On the 25th and 26th of September, COFACE-Families Europe, represented by Martin Schmalzried, participated in the plenary meeting of the EUIPO (Intellectual Property Observatory).
A wide variety of topics were discussed including recent EUIPO activities, published reports and priorities for the future. External speakers, including various representatives of the EU Commission DGs, presented how their work feeds into the EUIPO priorities. The Finnish Presidency also stressed that protecting IP rights was a key objective in order to make Europe the most competitive region in the world. Some of the major issues discussed were health and safety (counterfeited goods of lower quality, more dangerous, less sustainable…) and e-commerce from businesses to consumers which pose significant challenges for customs agents since they are individual small packages and cannot be checked easily.
COFACE-Families Europe represented civil society on a panel dedicated to emerging threats and opportunities in piracy and counterfeits. While the topic of IP rights is not a core priority for COFACE-Families Europe, there are many entry points which link IP rights with COFACE-Families Europe’s activities. One important aspect is the health and safety dimension, especially for toys and child safety. Counterfeited toys can represent a clear health and safety hazard for children and COFACE-Families Europe takes this issue very seriously. Another aspect is child protection online: most websites or platforms which offer illegal content (movies, music…) also contain potentially harmful content for children such as pornography, and children can also more easily fall pray to scams, viruses, malware etc.
COFACE-Families Europe further underlined the emergence of decentralised technologies (mostly blockchain and the decentralized web) which could render impossible the removal or censorship of any type of content online. Decentralized e-commerce, enabled by peer-to-peer applications such as OpenBazaar also increase the threat of children being exposed to dangerous counterfeited goods. Finally, 3D printing could allow for the production of many items under copyright.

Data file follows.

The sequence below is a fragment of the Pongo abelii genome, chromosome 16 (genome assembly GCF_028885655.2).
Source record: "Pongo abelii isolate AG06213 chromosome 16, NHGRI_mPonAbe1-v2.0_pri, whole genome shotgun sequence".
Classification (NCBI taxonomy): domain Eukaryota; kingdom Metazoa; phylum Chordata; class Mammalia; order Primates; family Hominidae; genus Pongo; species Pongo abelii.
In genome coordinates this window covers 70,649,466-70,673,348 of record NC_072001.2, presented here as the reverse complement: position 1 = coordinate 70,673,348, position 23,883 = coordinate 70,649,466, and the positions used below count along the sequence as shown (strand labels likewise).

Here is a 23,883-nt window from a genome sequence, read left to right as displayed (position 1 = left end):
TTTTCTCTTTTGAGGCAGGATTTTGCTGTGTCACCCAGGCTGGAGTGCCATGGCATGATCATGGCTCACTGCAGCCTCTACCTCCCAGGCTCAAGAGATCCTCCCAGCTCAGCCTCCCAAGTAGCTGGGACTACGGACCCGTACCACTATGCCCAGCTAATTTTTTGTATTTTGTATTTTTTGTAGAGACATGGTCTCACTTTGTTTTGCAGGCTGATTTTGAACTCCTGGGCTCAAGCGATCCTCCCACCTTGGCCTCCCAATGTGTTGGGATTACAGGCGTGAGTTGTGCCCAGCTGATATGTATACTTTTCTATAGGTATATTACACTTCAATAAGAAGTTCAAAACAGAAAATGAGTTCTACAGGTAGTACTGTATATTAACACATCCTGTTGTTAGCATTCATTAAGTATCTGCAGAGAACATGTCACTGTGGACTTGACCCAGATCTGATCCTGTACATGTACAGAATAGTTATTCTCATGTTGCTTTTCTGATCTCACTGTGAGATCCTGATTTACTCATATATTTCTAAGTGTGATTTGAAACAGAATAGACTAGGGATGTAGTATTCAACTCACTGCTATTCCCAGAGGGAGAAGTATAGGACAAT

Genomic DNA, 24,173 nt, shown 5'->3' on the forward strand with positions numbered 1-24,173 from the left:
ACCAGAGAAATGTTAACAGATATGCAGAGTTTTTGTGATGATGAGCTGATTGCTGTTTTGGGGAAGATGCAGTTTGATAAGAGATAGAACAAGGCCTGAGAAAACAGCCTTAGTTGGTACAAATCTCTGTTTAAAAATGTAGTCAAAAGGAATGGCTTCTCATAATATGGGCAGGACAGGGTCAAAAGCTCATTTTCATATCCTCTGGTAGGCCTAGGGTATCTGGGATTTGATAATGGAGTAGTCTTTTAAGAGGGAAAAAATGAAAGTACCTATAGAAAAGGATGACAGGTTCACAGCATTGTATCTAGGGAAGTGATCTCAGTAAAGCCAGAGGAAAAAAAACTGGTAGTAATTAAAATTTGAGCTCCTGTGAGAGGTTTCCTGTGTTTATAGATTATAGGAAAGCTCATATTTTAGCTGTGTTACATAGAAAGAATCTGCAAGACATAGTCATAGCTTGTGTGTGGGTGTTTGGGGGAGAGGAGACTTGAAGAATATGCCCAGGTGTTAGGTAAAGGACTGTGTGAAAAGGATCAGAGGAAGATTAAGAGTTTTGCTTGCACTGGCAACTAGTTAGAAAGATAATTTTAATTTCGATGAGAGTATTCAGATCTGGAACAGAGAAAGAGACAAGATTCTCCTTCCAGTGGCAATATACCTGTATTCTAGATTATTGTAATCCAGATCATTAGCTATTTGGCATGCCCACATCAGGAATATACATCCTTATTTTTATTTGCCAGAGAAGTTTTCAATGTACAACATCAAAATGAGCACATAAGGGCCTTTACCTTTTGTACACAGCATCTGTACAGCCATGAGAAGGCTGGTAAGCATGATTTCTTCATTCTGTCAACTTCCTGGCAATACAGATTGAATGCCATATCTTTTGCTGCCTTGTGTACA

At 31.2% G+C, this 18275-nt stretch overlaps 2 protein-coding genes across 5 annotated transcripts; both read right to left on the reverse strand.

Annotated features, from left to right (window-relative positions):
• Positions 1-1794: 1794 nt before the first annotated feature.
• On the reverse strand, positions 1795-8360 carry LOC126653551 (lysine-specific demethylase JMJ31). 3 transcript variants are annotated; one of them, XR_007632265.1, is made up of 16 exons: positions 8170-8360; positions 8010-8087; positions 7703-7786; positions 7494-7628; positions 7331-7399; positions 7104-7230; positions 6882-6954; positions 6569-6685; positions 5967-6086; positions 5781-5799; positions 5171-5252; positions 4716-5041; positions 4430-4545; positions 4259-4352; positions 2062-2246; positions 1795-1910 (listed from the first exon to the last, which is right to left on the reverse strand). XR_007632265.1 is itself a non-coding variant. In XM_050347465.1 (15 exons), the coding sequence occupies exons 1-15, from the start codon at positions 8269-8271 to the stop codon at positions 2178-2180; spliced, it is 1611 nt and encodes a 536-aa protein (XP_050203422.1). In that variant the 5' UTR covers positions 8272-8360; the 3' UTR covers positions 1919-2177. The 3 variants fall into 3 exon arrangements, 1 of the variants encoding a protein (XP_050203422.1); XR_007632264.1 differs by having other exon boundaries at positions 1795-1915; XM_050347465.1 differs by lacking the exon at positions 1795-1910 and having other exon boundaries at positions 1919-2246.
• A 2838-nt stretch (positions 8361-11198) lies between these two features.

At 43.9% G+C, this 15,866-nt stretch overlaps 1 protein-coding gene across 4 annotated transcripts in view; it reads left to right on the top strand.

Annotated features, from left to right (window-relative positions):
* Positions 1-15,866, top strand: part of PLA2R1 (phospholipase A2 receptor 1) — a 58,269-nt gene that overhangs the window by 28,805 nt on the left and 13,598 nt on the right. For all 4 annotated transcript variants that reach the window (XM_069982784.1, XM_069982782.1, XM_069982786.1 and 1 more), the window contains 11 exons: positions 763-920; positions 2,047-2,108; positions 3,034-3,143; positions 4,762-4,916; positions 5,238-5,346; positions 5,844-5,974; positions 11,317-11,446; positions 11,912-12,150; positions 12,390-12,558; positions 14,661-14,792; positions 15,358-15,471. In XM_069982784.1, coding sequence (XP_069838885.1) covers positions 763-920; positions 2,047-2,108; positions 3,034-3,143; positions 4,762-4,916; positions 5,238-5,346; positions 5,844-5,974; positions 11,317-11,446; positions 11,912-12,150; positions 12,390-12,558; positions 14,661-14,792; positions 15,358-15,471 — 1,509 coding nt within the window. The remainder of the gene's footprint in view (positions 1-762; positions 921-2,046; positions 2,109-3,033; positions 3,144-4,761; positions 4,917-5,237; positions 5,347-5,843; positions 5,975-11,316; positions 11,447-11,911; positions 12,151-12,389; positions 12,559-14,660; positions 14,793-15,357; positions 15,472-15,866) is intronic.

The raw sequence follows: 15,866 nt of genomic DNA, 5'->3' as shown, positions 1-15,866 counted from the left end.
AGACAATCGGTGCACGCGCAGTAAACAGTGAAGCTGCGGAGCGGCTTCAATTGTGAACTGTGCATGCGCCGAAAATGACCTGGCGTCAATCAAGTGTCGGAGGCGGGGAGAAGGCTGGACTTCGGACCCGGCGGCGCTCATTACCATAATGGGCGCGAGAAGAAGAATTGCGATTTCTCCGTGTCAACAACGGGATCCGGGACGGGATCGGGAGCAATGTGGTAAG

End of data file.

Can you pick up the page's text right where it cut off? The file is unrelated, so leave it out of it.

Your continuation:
Many of these challenges also come with their opportunities. First and foremost, COFACE-Families Europe adopts a broader perspective on the issue of piracy and aims at putting prevention first, that is, contribute to creating an environment where consumers would naturally opt for paying for content or goods. In this regard, addressing poverty, social exclusion and inequalities is key. The last few decades many European countries have seen stagnant wages, and in a situation where families live paycheck to paycheck, it is impossible for them to devote financial resources to entertainment or other non-vital expenses. Therefore, securing decent wages for all and lifting people out of poverty will have a direct effect on the legal consumption of goods or content online.
Prevention also means proactively engaging in new and emerging business models and technologies while they are in their early stages of development to ensure that they develop in a way which is in line with IP rights. For instance, engaging in decentralized platforms powered by blockchain which feature music or other creative works can greatly help the development of such platforms in a healthy way. The use of smart contracts, for instance, can also greatly affect copyright, as these can automatically split profits of micro-payments between all parties (the artist, producer, distributer etc).
As regards decentralized technologies, ultimately, the ecosystem which will prevail will depend directly on the individual choices of consumers. Consumer awareness and education is key as the existence of a governance model which addresses the removal of harmful content depends on them. Blockchain technology allows for a form of direct democracy where a group of individuals are free to choose which governance model they opt for.
The exploration of new and fairer business models should also be a priority as consumers have shown their willingness to support artists or creators via alternative means such as crowdfunding and donation platforms (such as Patreon or Tipee). There is also a growing annoyance with business models driven by advertising and big data, perceived as violating consumer rights, manipulating consumers into taking certain decisions (be it in terms of purchasing decisions or even political) and remunerating content creators very poorly while generating massive revenues for a select group of quasi-monopolistic companies (GAFAM).
Thus it is a mix between prevention approaches which create an environment conducive to legal consumption of content and goods online and enforcement of existing regulation in a punitive way (find and stop those who sell counterfeits or share illegal content online) which might be the best way to protect intellectual property in the digital age.